Bull Session

The Neuroscience of Improvisation

May 4, 2018          

Episode Summary

On The Digital Life this week, we chat about creativity and the neuroscience of improvisation. Over the past decade, the field of improvisational neuroscience has exploded. Neuroscientist Dr. Charles Limb investigated the neural underpinnings of spontaneous musical performance, by examining improvisation in professional jazz pianists using functional MRI. Dr. Limb wanted to know more about the cognitive context enabling the emergence of spontaneous creative activity. Dr. Limb’s research and others like it are fundamental to discovering how human creativity operates. Everyone is creative, it’s just a matter of degree. Join us as we discuss.

Resources:
Neural Substrates of Spontaneous Musical Performance: An fMRI Study of Jazz Improvisation

Jazz improv and your brain: The key to creativity?

Jon:
Welcome to episode 256 of The Digital Life, a show about our insights into the future of design and technology. I’m your host Jon Follett, and with me is founder and co-host Dirk Knemeyer.

Dirk:
Greetings listeners.

Jon:
For our podcast this week, we’re going to talk about creativity and the neuroscience of improvisation. Over the last decade, the field of improvisational neuroscience has really taken off, and neuroscience in general, but in this particular area that we’re interested this week we’re talking specifically about creativity and neuroscience in regards to when human beings are functioning in an improvisational situation. Of course, one of the greatest improvisational art forms is jazz, and I myself have a lot of experience with jazz, just at one point thought perhaps I would be a professional musician in my naïve 20-something self.

Dirk:
For a while you were a professional musician.

Jon:
For a while, yes. I did sort of cobble together a living playing gigs around Boston. I’d rate that as semi-professional because it was almost possible, but not quite.

Dirk:
Okay.

Jon:
Nonetheless, I was a working musician for a time and really quite enjoyed that year that I was a working musician. Obviously struggling and making not a ton of money doing it, but nonetheless booking gigs and going to clubs and watching the sun rise many mornings. At any rate, the sort of brain activity around the creation of improvisational music, I think is really interesting. There was a paper called Neural Substrates of Spontaneous Musical Performance and FMRI Study of Jazz Improvisation that was published in 2008 by …

Dirk:
2008, so this is an older article?

Jon:
It is an older article, yes. It has recently resurfaced because of some reporting done by CNN and I’ve seen references to it sort of across the inter-webs in the intervening years. It’s research that has been built on over time, but the initial publication was 10 years ago in 2008. It was done by a neuroscientist, Dr. Charles Limb, who I believe also has a TED Talk on the topic. It looks into the neural substrates that underlie spontaneous musical performance by examining improvisation in professional jazz pianists using the aforementioned functional MRI.
The purpose of this paper was really to set the cognitive context that enables spontaneous creative activity. What is the context in the brain, the neurological underpinnings of improvisation and sort of, how does the mind prepare itself to do this work? If you look at the paper, accompanying that paper there are some really interesting MRI images of these musicians who are playing the piano while their brains are being scanned. In particular, Dr. Limb found that the part of the brain that is responsible for inhibition and control, that part of the brain becomes dormant in this particular context, while the part of the brain that allows us to express ourselves becomes more active. It’s a fairly complex outline that characterizes this improvisational state. If I keep saying that, I’ll be able to pronounce it eventually.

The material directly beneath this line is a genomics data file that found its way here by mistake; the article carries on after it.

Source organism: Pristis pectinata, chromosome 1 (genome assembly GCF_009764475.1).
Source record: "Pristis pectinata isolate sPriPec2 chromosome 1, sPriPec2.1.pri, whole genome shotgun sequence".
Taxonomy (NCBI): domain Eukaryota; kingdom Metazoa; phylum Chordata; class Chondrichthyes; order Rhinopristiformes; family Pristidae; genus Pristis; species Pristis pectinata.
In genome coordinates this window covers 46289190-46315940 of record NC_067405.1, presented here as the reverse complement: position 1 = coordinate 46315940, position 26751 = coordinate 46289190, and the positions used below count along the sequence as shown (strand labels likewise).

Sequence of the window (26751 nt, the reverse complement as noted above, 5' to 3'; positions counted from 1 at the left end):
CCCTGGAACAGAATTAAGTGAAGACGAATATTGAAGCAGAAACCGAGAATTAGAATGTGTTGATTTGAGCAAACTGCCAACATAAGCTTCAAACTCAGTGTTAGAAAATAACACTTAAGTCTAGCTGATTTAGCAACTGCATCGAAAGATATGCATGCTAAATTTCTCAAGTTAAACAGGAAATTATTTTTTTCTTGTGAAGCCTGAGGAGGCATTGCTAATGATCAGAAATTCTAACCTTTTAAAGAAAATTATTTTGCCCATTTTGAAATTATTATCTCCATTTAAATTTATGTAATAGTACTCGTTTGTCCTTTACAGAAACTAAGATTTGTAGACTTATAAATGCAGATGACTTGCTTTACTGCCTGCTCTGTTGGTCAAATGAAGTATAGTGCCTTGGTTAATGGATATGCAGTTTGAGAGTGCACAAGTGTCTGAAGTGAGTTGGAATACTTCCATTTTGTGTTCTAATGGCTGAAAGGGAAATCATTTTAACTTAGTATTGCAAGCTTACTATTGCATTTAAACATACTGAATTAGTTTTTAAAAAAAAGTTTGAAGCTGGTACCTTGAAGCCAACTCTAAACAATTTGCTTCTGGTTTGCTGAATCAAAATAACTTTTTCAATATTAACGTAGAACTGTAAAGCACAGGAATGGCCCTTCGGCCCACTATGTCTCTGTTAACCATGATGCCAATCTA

Dirk:
It’s a tongue-twister, Jon.

Jon:
You know, it makes sense that this control, this inhibition center would be shut down during the state, because you know, you could see how sort of this judgment, sort of critical zone would prohibit you from entering a flow state. Right? That state at which you are spontaneously creating. Dirk, you looked at this as well, looked at this article. What were your initial takeaways on this? I have some follow up ideas, but I want to stop there and come to you for your thoughts.

Dirk:
Sure, I mean, it ties into some things that we talk about regularly on the show, I think even on the last show about how we’re really understanding the human animal, the human condition, and human behavior. This is a great example of it. You mentioned already how this research shows parts of the brain that are more active or more de-active, I don’t know if de-active is a word, but you know, when performing in this improvisational way in the specific example of jazz music. It’s just sort of another brick in the road towards our understanding humans not as a black mystical box of wonder, but as an understandable, computationally understandable and perhaps predictable thing and being, which I think is all very interesting.
However, the spin that this article was taking was really about creativity. You know, Dr. Limb talked about a number of different things, and outside of just this article Dr. Limb has also done some more recent research in hip hop and expanded this all out, for example. In talking about creativity, we have a traditional notion of right brain thinking and left brain thinking. That the right brain is the creative side of the brain and the left side of the brain is the analytical side of the brain. A lot of people have made a lot of money writing books, you know, doing frameworks, we even here at the studio, we’ve spent a little time with the Herrmann Brain Dominance Instrument, which is a specific tool developed in the 1970s that is typing people in part based on right brain versus left brain. In the stereotypical, traditional example identifying the right brain as the clinical creative side of the brain.
What this research is exhibiting scientifically is that that’s not how creativity works. Creativity is the product of both “sides” of the brain operating in harmony, operating dynamically, operating together. That’s great because it’s taking us down a path of better understanding ourselves. The work of Ned Herrmann in the 1970s, of other people of trying to capture a snapshot of humans, trying to understand things like creativity, those are useful steps in the road but they’re all trying to see their way through this misty, cloudy reality of guessing, of not really having empirical data, not having good science behind it. Now we’re getting good science on what and how creativity is.